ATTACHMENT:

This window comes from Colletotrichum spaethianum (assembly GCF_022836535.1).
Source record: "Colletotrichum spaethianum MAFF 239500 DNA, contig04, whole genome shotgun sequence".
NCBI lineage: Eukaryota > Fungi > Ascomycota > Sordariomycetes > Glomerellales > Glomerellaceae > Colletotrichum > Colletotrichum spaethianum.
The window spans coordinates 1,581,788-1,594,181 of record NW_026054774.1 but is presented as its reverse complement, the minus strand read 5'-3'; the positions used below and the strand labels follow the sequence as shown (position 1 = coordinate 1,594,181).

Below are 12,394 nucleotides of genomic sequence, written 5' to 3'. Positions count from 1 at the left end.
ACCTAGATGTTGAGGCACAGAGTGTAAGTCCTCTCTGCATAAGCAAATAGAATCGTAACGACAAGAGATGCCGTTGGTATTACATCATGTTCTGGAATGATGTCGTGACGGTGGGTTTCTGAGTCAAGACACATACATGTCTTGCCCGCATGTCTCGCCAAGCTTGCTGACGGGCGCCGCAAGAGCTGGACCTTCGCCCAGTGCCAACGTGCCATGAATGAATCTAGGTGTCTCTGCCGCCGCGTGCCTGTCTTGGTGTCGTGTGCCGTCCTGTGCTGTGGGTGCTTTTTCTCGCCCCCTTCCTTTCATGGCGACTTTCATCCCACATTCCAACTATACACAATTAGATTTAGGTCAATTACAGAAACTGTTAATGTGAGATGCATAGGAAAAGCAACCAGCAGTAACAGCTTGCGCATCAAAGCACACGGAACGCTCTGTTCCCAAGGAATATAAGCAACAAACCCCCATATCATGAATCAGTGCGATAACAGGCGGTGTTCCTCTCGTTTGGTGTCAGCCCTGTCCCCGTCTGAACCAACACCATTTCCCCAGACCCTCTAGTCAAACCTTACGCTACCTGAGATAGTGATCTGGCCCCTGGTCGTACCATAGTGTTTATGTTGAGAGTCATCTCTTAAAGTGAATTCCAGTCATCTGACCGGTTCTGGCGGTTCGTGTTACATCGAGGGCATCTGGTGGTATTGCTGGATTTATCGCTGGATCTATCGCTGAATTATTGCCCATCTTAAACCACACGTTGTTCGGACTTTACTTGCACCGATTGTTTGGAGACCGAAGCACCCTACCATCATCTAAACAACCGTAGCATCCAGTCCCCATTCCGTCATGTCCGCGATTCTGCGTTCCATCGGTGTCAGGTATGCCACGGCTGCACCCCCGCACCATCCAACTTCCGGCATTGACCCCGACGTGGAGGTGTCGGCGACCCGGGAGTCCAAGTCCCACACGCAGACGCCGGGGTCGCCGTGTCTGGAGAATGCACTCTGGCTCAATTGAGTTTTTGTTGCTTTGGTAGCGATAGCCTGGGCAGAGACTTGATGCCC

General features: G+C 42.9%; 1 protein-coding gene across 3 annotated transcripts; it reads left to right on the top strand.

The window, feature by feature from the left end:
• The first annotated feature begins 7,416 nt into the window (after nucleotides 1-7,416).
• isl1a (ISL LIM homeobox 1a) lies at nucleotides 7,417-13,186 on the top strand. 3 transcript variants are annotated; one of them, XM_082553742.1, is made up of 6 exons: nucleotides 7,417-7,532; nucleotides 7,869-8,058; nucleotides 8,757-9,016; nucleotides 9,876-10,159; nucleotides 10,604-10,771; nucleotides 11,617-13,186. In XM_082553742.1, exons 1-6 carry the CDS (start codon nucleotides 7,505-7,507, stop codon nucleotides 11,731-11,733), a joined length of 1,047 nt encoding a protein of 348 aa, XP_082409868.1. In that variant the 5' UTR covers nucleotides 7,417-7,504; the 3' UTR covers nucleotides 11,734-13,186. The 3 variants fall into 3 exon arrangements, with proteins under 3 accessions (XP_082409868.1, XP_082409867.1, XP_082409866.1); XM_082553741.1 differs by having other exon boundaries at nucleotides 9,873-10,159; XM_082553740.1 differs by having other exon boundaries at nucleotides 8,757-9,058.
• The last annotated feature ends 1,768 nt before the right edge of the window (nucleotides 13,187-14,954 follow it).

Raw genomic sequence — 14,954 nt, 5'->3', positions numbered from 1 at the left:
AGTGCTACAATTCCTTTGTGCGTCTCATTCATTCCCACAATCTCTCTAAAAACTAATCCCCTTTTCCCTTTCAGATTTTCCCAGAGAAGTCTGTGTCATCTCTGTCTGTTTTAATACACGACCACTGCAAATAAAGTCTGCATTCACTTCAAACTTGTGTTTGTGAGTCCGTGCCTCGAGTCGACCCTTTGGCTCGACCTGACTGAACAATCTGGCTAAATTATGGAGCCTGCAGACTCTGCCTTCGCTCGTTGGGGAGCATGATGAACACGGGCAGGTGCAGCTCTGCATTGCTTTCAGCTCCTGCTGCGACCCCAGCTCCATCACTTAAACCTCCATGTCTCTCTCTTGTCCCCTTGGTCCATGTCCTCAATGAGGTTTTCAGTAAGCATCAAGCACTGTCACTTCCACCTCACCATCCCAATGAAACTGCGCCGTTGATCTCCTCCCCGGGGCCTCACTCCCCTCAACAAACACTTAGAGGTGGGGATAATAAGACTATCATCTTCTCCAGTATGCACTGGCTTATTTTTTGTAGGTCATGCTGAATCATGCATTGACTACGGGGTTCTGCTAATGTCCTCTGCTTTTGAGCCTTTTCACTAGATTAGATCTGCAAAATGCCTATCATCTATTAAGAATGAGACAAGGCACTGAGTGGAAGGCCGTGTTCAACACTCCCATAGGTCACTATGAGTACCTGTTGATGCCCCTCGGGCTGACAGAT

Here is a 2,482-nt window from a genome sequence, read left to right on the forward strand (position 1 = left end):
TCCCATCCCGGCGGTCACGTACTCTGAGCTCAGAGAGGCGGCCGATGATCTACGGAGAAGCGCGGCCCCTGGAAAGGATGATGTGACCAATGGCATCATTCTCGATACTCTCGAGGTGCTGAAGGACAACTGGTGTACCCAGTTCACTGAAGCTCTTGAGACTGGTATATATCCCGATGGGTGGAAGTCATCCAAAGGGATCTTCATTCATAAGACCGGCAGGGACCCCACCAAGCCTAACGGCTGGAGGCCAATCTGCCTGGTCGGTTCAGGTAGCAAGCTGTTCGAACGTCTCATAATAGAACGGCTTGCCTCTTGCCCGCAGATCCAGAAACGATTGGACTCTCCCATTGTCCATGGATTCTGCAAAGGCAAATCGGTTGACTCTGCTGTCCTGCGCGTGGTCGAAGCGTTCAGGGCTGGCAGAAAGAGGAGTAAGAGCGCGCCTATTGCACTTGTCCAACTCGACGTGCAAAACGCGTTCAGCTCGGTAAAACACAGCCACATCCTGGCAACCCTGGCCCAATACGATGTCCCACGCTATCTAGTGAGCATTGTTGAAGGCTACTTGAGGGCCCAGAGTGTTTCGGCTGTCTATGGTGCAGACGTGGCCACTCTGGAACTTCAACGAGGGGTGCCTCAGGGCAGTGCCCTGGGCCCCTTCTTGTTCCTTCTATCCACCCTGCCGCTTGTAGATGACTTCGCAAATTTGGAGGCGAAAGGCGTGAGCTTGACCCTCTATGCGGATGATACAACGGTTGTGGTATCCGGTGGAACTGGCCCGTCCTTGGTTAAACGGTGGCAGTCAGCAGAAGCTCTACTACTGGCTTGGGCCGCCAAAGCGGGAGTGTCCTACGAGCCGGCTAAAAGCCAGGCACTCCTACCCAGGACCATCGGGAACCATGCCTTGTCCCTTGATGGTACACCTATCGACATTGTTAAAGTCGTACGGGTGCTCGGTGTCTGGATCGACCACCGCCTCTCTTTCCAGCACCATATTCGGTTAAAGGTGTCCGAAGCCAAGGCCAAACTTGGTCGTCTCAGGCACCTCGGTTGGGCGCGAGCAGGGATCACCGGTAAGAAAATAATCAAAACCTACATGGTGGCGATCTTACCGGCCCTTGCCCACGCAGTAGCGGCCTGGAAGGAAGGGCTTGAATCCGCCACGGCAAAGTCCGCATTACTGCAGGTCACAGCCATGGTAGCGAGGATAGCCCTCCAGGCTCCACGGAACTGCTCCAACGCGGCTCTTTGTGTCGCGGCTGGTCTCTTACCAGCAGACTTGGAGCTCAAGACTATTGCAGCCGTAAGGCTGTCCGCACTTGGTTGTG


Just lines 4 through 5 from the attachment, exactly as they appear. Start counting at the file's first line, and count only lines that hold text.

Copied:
The window spans coordinates 1,581,788-1,594,181 of record NW_026054774.1 but is presented as its reverse complement, the minus strand read 5'-3'; the positions used below and the strand labels follow the sequence as shown (position 1 = coordinate 1,594,181).

Below are 12,394 nucleotides of genomic sequence, written 5' to 3'. Positions count from 1 at the left end.